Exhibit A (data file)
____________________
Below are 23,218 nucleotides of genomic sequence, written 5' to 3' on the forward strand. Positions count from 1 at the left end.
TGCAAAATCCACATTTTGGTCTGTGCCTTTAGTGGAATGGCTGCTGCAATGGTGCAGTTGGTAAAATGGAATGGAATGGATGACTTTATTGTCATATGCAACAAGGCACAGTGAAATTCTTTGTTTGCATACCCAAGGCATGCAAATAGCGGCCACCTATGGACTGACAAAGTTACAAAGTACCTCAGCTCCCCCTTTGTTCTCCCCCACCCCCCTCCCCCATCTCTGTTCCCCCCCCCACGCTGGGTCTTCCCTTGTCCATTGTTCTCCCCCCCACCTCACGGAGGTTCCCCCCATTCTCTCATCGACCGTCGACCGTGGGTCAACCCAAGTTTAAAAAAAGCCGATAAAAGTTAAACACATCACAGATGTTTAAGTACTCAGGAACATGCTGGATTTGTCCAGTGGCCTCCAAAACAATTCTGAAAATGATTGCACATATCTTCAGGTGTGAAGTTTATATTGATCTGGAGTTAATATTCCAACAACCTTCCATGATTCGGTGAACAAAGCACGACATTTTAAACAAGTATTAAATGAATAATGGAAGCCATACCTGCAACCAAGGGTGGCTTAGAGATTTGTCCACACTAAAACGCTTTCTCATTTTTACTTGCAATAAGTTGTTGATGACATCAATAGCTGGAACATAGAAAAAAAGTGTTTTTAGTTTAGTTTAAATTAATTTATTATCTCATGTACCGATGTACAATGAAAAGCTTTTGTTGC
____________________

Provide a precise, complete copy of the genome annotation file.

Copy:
Below are 23,218 nucleotides of genomic sequence, written 5' to 3' on the forward strand. Positions count from 1 at the left end.
TGCAAAATCCACATTTTGGTCTGTGCCTTTAGTGGAATGGCTGCTGCAATGGTGCAGTTGGTAAAATGGAATGGAATGGATGACTTTATTGTCATATGCAACAAGGCACAGTGAAATTCTTTGTTTGCATACCCAAGGCATGCAAATAGCGGCCACCTATGGACTGACAAAGTTACAAAGTACCTCAGCTCCCCCTTTGTTCTCCCCCACCCCCCTCCCCCATCTCTGTTCCCCCCCCCACGCTGGGTCTTCCCTTGTCCATTGTTCTCCCCCCCACCTCACGGAGGTTCCCCCCATTCTCTCATCGACCGTCGACCGTGGGTCAACCCAAGTTTAAAAAAAGCCGATAAAAGTTAAACACATCACAGATGTTTAAGTACTCAGGAACATGCTGGATTTGTCCAGTGGCCTCCAAAACAATTCTGAAAATGATTGCACATATCTTCAGGTGTGAAGTTTATATTGATCTGGAGTTAATATTCCAACAACCTTCCATGATTCGGTGAACAAAGCACGACATTTTAAACAAGTATTAAATGAATAATGGAAGCCATACCTGCAACCAAGGGTGGCTTAGAGATTTGTCCACACTAAAACGCTTTCTCATTTTTACTTGCAATAAGTTGTTGATGACATCAATAGCTGGAACATAGAAAAAAAGTGTTTTTAGTTTAGTTTAAATTAATTTATTATCTCATGTACCGATGTACAATGAAAAGCTTTTGTTGC